Children's author Nancy Churnin gave a fabulous webinar (Writing Fact Like Fiction in Narrative Nonfiction PBs) earlier this year for members of Julie Hedlund's 12x12 Picture Book Challenge, during which she mentioned that you need to feel a genuine connection with the person you are writing about and/or the story you are telling. That resonated with me SO much that it is my new #1 tip…both for myself and for others! In looking back at the nonfiction manuscripts I have written so far, I can definitely see a correlation between the strength of a manuscript and the strength of the connection I felt to my subject matter.


If you could pick the ideal place for an Ernő Rubik and His Magic Cube storywalk, where would it be?

Oh, that would have to be Budapest, Hungary, where Ernő Rubik has lived his whole life! I would love to see his childhood apartment (where he was still living when he created the cube) and walk from that apartment to the Danube River, like he does in the book—and did in real life. 


What other books would you recommend to readers who love Ernő Rubik and His Magic Cube?

Some other picture books about the invention of popular toys are The Crayon Man by Natascha Biebow and Steven Salerno, Whoosh! by Chris Baron and Don Tate, and Pedro's Yo-Yos by Rob Peñas and Carl Angel. Readers who are interested in building with shapes might also enjoy biographies of architects, like The Shape of the World by K. L. Going and Lauren Stringer (about Frank Lloyd Wright) and the new release Mr. Pei's Perfect Shapes by Julie Leung and Yifan Wu (about I. M. Pei).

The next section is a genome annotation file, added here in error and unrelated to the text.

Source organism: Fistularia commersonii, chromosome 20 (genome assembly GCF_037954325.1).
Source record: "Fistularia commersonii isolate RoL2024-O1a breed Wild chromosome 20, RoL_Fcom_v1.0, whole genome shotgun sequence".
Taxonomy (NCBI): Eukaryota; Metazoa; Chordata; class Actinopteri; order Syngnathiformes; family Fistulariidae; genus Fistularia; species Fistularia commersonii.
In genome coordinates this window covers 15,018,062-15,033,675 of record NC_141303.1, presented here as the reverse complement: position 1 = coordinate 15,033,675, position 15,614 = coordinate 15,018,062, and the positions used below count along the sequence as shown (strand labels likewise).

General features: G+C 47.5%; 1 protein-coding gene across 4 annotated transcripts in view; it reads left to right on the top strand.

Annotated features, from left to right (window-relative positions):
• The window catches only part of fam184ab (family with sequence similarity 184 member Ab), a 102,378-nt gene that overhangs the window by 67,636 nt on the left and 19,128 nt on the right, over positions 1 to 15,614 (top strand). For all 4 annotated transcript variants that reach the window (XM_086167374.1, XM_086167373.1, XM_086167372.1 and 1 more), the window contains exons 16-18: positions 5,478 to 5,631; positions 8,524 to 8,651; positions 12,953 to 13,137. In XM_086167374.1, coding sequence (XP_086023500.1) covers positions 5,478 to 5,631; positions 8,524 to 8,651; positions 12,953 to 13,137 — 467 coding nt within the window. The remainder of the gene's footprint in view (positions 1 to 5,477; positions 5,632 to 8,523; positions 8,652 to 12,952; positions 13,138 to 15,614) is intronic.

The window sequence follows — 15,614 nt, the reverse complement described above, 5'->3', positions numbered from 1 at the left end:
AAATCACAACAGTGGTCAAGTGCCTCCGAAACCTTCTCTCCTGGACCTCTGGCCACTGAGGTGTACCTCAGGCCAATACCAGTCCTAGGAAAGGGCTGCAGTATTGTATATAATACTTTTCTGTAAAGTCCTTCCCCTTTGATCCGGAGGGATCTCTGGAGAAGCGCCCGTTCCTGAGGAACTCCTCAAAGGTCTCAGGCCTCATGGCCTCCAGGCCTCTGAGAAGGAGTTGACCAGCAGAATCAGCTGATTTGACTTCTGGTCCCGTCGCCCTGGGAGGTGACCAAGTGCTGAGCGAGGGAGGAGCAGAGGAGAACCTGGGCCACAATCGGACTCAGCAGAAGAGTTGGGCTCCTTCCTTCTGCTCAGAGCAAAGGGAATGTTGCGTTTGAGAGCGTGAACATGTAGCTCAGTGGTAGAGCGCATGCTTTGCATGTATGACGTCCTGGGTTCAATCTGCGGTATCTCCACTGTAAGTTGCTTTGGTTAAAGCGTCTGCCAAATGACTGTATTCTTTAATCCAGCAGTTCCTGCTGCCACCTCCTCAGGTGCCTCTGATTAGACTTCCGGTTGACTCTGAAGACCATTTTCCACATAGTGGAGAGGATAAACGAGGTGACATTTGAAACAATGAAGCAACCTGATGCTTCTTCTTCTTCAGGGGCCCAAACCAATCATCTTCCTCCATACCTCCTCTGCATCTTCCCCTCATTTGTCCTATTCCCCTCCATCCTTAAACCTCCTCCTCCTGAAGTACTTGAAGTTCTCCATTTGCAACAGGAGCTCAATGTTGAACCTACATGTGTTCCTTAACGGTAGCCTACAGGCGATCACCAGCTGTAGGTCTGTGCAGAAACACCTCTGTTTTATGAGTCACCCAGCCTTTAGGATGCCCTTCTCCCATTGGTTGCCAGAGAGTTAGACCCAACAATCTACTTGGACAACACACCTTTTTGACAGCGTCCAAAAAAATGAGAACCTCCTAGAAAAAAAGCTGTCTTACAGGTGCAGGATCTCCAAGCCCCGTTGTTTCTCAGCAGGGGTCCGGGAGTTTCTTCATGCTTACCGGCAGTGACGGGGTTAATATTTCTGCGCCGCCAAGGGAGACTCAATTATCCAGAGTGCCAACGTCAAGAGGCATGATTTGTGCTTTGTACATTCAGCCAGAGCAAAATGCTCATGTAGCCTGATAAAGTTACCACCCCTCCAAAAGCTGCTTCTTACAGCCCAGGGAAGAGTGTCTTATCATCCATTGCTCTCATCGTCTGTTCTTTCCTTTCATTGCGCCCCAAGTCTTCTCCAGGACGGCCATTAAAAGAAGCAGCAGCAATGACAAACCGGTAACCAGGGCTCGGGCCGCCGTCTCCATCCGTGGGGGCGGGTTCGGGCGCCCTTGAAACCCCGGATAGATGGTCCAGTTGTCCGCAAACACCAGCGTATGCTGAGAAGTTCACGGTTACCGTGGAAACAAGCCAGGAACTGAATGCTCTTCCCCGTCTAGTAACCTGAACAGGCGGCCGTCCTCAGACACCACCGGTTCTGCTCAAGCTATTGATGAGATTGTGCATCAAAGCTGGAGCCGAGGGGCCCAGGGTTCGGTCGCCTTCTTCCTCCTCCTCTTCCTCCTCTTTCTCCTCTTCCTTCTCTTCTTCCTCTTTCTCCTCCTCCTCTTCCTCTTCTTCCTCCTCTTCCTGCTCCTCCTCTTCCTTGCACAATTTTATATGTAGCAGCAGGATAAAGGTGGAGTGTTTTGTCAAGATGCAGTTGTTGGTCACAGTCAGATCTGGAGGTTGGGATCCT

I recommend this biography—the perfect gift for young puzzle lovers!—on two shelves in my TrueStory Bookshop:

  • True Stories~Makers
  • True Stories~Teachers

To take a peek inside the book, checkout my Booktok.


Every day is a good day for a true story but here are some special tie-in dates for Ernő Rubik and His Magic Cube:

January 29: National Puzzle Day 

Feb 11: National Inventors Day

May: National Inventors Month

June 13: Hungarian Inventors Day

July 13: Rubik Day/Ernő Rubik's Birthday

August 13: International Left Handers Day (Ernő Rubik is a leftie!)


Kerry Aradhya is the author of the picture book biography Ernő Rubik and His Magic Cube (Peachtree, 2024) and more than a dozen poems in award-winning children's magazines. She lives in the San Francisco Bay Area with her family and their cute but naughty pooch named Sofie.